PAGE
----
fredag 30 augusti 2019

Whom Brexit will really hit

The main impact of Brexit will be on people and businesses inside the EU. This has been scarcely remarked on in discussions in Britain. It is one reason why the dispute over the Irish border has been so confused and acrimonious; the Irish do not seem to appreciate what will hit them, not because of Brexit itself but because of the way the protectionist Single Market rules operate.

It would be nice to see some articles about what the governments of EU countries will be doing. Interviews on Swedish television explain how business will be put to expense and inconvenience, internet sales will be delayed in customs and purchasers from UK internet sites will have to pay double VAT, plus handling charges, plus delays in the inefficient postal service which cannot handle the traffic even now. Visitors returning from the UK will be harassed by customs. They will not even be allowed to bring cheddar cheese into the country. Here are a few links to these interviews which explain what is in store, and how the EU idiocy will cause problems for people in Sweden after Brexit. Thanks for nothing, Brussels.

Interview on SVT
How Brexit will affect returning tourists
Forthcoming cheddar cheese ban

Backstop boloney

In a rational world the alleged need for the backstop would have triggered an urgent review of the regulations governing the protectionist Single Market, which are the reason why there needs to be a customs border; the UK government has indicated that for its part, it has no objection to the free flow of goods inwards.

A substantial proportion of IMPORTS to the Republic come from the UK. If they are required to cross the EU's tariff barrier, it is consumers and manufacturers in the Republic who will be faced with the extra costs of the tariffs, or the expensive alternative of sourcing goods from mainland Europe, thereby incurring added transport costs.

Why this has been so rarely referred to is a mystery. I suspect the reason is the return to dominance of seventeenth century mercantilist thinking. Ireland will be in the same situation as countries on the eastern marches of the EU such as the Baltics, Romania and parts of Poland, which are cut off from their nearest suppliers and customers; it is an important reason why the economies of those countries has failed to develop and have been exporting their populations.

fredag 16 augusti 2019

Peterloo bicentenary - the irony of it

Today is the two-hundredth anniversary of the Peterloo Massacre, when a peaceful meeting at St Peter’s Fields, Manchester, was violently dispersed by the military. Eighteen people were killed and over 600 injured. The meeting was set up to air people’s many and well justified grievances, most of which had their origin in the enclosures of agricultural land, a process which began in 1760 and resulted in the displacement of the English peasantry, who were deprived of their livelihoods and forced into city slums where their only means of supporting themselves was to work long hours in terrible conditions for penurious wages.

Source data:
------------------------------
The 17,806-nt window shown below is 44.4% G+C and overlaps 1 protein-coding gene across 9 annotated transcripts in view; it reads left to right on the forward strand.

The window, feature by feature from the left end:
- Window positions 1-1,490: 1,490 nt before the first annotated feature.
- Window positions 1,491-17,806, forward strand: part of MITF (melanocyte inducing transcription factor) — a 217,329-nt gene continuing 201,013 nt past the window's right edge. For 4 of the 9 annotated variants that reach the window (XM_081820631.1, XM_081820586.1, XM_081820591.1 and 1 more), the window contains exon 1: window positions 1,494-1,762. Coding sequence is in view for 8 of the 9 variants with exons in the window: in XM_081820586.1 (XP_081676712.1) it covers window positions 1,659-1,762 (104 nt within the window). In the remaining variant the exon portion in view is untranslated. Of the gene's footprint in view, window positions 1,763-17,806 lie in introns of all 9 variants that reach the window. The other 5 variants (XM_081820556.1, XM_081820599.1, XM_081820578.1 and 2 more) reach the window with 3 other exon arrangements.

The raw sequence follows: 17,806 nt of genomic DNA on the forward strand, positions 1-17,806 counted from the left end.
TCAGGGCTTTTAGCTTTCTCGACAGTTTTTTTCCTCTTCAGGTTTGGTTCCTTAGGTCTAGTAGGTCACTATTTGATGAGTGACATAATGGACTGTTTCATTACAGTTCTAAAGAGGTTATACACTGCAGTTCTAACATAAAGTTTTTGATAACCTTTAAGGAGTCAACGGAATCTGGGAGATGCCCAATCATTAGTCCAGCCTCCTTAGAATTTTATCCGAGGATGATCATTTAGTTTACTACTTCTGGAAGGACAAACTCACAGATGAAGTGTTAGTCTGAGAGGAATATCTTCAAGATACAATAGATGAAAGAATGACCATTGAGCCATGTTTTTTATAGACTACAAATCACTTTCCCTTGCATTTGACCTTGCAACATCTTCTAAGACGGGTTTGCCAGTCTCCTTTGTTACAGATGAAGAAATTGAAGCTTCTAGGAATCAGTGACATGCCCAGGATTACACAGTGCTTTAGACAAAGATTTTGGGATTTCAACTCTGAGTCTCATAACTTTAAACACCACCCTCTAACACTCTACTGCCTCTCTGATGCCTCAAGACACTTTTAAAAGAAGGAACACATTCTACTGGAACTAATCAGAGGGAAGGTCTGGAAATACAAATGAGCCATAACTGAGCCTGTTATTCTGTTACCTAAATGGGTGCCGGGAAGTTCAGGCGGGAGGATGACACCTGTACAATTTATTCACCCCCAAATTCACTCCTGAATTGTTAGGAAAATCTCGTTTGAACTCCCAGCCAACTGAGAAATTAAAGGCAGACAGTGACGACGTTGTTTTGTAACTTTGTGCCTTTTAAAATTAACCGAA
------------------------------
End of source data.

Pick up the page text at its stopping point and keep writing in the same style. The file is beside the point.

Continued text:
An important object of the protest was the Corn Laws, which was one of the objects of the St Peter’s Fields protest. The Corn Laws were a body of tariffs and other regulations intended to restrict the importing of cheap foreign wheat and other food, which put up the cost of the food on people’s tables. The massacre was followed by a cover-up. An important event in the wake of Peterloo was the founding of The Manchester Guardian, to continue the campaigning. The Corn Laws were finally abolished in 1846.

But victories for freedom are never more than provisional. The Corn Laws were reintroduced surreptitiously in 1973 when the UK joined the then EEC, since the Common Agricultural Policy operates in precisely the same way, and has the same aims and purpose, as the Corn Laws.

Here comes the irony. The Guardian, the lineal descendent of the Manchester Guardian, has taken a leading role in the campaign against leaving the EU, despite the evidence of forty years that the organisation is impervious to reform. Only yesterday, there was an article in the Guardian by Polly Toynbee, arguing that British farmers would be ruined without these latter day Corn Laws – exactly the same argument that was used to maintain the Corn Laws for a quarter of a century after Peterloo. I am alone is seeing this irony?

söndag 11 augusti 2019

Horrible Brexit coin

The government has announced plans for a commemorative Brexit coin, to be issued on the day. It will be a 50p coin with the inscription ‘Peace, prosperity and friendship with all nations.’ What a pity that is the best the authorities can come up with.

It has a horrible script typeface (bog-standard Zapf Chancery by the look of it) and the horrible seven-sided shape which is overdue for change. A £2 coin would have been more suitable; the inscription could go round the edge and the image could have been a traditional one; perhaps the original Britannia as on the Victorian penny, with a ship and lighthouse, or the thrift from the old threepenny bit, or the ship from the halfpenny, or the wren that used to be on the farthing, or Pistrucci's classic St George and the Dragon. If this is the best the authorities can do, it does not augur well.

Brexit row over brand protection

As part of the acrimonious Brexit negotiations, there is a row over protected product names such as Melton Mowbray pies and whiskies general...